Apple on Tuesday introduced higher-priced models of its iPhone mobile handset and iPod media player with double the memory of older versions...
Apple on Tuesday introduced higher-priced models of its iPhone mobile handset and iPod media player with double the memory of older versions, altering its lineup for the second time in six months to encourage shoppers to spend more.
A 16-gigabyte version of the iPhone will cost $499, and a 32-gigabyte edition of the iPod Touch will sell for $499, the maker of the Macintosh computer said Tuesday. The new iPod can store about 7,000 songs, while the updated iPhone can hold about half that.
Chief Executive Officer Steve Jobs added new iPods, including the touch-screen version, in September to expand Apple’s array of more expensive devices that can play video. The higher-capacity iPhone may buoy sales until the company releases a model later this year that operates on so-called third-generation networks, which run high-speed Internet and video.
“The next really big thing is going to be a 3G phone,” said Romeo Dator, who helps manage $5.5 billion, including Apple shares, at U.S. Global Investors. Meanwhile, the storage boost may lure shoppers to the Touch, which connects to the Web, instead of models with fewer features, he said.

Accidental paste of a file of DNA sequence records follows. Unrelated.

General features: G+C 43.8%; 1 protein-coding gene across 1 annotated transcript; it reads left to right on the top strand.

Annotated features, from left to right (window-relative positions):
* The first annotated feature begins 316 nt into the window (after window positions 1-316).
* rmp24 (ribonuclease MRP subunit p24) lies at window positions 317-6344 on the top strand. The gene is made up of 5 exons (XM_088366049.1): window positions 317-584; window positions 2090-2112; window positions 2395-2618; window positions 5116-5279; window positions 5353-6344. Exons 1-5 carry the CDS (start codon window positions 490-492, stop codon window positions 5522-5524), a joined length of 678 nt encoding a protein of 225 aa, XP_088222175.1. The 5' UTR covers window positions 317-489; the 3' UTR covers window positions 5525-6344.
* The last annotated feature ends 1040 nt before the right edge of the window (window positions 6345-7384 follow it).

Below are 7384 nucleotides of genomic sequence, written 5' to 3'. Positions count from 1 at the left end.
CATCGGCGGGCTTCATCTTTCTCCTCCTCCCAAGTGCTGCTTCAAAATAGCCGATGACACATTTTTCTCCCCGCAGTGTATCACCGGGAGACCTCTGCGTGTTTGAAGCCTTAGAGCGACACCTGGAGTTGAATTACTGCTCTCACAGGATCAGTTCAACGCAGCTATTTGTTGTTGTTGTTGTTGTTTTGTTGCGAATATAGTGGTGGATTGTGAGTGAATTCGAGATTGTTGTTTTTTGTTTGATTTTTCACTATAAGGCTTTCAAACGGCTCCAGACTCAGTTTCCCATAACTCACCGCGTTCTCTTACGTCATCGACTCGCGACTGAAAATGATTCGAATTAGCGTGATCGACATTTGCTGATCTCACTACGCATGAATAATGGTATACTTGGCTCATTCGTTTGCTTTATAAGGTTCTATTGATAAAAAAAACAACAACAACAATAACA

Most Read Business Stories
- Paul Allen's death leaves many questions around what's likely the largest estate in Washington history
- Boeing tanker to miss delivery date, Air Force secretary says
- Seattle startup raises $6 million for app that helps people stay in recovery
- No single force brought down Sears, but the lessons are haunting | Jon Talton
- Boeing picks up a ‘buy’ recommendation from old Airbus foe John Leahy
While iPod unit sales growth slowed last quarter, the product generated more revenue as shoppers bought pricier models. Shipments rose 5 percent to 22 million. They had increased 17 percent in the previous three-month period. Still, iPod revenue jumped 17 percent to $4 billion, compared with a 3.8 percent increase in the previous quarter.
Apple introduced the iPod Touch in September for customers who wanted the features of an iPhone without mobile-phone service. The company also began offering a “classic” iPod with more storage and a new version of the smaller iPod Nano. The 16-gigabyte Touch will remain available for $399, Apple said Tuesday.
The new models will “cannibalize what would’ve been sales of lower-capacity devices,” said Andy Hargreaves, an analyst at Pacific Crest Securities. “They have to move to the higher end.” He expects the shares to outperform the broader market and doesn’t own any.
Two iPhone models went on sale in June, including a 4-gigabyte version that Apple discontinued in September, saying customers preferred the larger version.
The 8-gigabyte model got a $200 price cut that month and continues to sell for $399.